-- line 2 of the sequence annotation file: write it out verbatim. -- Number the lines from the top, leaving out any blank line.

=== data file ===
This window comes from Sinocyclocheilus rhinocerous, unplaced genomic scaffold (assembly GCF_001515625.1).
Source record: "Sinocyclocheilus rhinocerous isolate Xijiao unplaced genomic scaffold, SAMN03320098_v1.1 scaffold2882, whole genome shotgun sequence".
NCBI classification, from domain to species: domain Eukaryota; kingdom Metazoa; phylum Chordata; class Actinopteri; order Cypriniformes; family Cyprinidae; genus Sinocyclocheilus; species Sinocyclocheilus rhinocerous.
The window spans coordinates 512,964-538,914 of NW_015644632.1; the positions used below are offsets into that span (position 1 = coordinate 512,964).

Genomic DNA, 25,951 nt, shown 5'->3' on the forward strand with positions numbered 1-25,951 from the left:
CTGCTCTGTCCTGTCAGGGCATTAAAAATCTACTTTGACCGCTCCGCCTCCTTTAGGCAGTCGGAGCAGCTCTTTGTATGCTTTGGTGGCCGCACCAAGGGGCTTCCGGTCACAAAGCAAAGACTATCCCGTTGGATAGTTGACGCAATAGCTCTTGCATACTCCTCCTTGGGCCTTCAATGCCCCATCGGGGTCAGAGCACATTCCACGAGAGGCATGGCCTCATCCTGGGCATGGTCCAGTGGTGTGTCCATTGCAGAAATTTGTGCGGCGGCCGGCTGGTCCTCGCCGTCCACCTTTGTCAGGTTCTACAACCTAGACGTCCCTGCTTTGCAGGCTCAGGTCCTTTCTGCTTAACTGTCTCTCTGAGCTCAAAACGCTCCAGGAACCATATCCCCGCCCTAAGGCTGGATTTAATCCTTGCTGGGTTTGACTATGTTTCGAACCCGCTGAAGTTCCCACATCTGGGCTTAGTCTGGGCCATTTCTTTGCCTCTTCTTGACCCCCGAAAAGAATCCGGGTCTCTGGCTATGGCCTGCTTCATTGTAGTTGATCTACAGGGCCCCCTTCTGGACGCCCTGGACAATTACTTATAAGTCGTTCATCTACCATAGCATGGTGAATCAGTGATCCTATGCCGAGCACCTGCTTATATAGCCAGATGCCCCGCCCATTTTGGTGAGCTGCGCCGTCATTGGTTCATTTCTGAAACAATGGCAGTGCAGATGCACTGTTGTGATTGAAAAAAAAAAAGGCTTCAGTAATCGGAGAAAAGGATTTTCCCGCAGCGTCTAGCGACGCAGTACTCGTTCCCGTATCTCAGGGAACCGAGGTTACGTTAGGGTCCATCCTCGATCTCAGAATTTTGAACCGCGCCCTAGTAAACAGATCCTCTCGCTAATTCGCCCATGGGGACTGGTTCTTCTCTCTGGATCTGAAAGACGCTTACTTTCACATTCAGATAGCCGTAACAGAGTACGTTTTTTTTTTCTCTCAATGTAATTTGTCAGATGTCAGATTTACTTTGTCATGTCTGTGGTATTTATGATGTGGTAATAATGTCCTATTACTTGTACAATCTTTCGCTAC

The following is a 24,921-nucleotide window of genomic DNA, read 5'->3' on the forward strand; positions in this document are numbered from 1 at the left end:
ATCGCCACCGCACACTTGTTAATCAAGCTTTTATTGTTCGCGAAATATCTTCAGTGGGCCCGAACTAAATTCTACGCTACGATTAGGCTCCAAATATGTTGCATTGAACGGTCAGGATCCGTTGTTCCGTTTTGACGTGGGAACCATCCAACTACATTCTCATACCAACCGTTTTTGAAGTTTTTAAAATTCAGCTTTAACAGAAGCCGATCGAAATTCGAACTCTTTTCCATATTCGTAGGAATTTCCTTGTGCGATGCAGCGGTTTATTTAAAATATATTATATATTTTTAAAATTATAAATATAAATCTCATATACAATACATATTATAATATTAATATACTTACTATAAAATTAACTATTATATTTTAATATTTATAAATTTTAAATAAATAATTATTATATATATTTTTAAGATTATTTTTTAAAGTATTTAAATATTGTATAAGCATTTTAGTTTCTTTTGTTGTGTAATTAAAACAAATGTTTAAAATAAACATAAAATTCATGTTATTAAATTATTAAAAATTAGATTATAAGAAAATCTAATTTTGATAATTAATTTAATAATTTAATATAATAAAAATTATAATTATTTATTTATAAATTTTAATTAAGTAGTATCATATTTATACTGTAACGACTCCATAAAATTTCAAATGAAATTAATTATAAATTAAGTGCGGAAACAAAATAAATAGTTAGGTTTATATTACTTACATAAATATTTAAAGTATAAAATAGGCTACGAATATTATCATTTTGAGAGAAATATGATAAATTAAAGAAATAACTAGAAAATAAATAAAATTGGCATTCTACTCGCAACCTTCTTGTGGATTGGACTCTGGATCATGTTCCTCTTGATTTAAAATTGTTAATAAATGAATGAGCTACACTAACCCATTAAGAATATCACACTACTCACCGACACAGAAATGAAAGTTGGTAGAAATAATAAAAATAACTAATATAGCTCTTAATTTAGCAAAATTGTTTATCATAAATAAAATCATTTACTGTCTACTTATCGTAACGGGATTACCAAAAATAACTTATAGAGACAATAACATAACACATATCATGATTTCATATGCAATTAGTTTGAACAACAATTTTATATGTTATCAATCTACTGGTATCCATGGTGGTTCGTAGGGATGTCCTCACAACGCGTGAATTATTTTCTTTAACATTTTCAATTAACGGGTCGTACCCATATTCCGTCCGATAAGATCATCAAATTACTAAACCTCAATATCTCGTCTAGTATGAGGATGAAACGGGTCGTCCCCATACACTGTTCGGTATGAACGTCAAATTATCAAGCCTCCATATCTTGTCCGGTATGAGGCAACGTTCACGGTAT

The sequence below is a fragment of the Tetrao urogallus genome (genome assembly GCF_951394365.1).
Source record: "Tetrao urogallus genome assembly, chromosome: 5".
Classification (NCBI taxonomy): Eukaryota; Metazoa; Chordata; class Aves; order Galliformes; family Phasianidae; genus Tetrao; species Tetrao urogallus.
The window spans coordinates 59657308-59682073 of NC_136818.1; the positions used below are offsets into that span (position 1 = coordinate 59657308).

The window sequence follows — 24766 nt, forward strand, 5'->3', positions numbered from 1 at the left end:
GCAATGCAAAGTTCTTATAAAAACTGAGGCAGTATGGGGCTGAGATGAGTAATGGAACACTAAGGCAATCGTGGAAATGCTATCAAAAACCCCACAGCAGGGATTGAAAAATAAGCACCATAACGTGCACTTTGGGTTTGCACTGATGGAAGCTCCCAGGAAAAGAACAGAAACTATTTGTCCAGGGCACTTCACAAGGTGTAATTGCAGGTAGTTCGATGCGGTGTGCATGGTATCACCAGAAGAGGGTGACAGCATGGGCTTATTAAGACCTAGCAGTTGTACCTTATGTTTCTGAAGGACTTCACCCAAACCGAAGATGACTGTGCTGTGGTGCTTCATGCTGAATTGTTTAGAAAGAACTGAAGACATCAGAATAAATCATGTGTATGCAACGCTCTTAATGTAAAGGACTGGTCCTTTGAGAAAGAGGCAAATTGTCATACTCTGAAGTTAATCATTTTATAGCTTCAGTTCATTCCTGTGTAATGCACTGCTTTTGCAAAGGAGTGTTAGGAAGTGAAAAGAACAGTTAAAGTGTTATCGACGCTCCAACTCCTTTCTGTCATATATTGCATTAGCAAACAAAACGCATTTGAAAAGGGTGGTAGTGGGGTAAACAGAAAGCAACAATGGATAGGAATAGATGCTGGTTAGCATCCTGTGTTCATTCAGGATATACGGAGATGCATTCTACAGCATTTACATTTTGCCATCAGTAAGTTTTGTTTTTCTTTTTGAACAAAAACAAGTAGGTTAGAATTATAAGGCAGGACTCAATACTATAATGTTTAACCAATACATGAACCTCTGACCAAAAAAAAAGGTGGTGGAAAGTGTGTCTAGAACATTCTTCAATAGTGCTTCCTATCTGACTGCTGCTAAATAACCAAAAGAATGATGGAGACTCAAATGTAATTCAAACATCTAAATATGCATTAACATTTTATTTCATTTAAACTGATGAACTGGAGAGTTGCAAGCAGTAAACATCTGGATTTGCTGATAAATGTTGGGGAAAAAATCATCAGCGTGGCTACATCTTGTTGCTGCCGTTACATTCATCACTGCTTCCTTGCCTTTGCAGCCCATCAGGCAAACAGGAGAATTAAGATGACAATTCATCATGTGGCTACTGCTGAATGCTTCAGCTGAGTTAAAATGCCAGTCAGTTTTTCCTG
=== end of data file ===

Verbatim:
Source record: "Sinocyclocheilus rhinocerous isolate Xijiao unplaced genomic scaffold, SAMN03320098_v1.1 scaffold2882, whole genome shotgun sequence".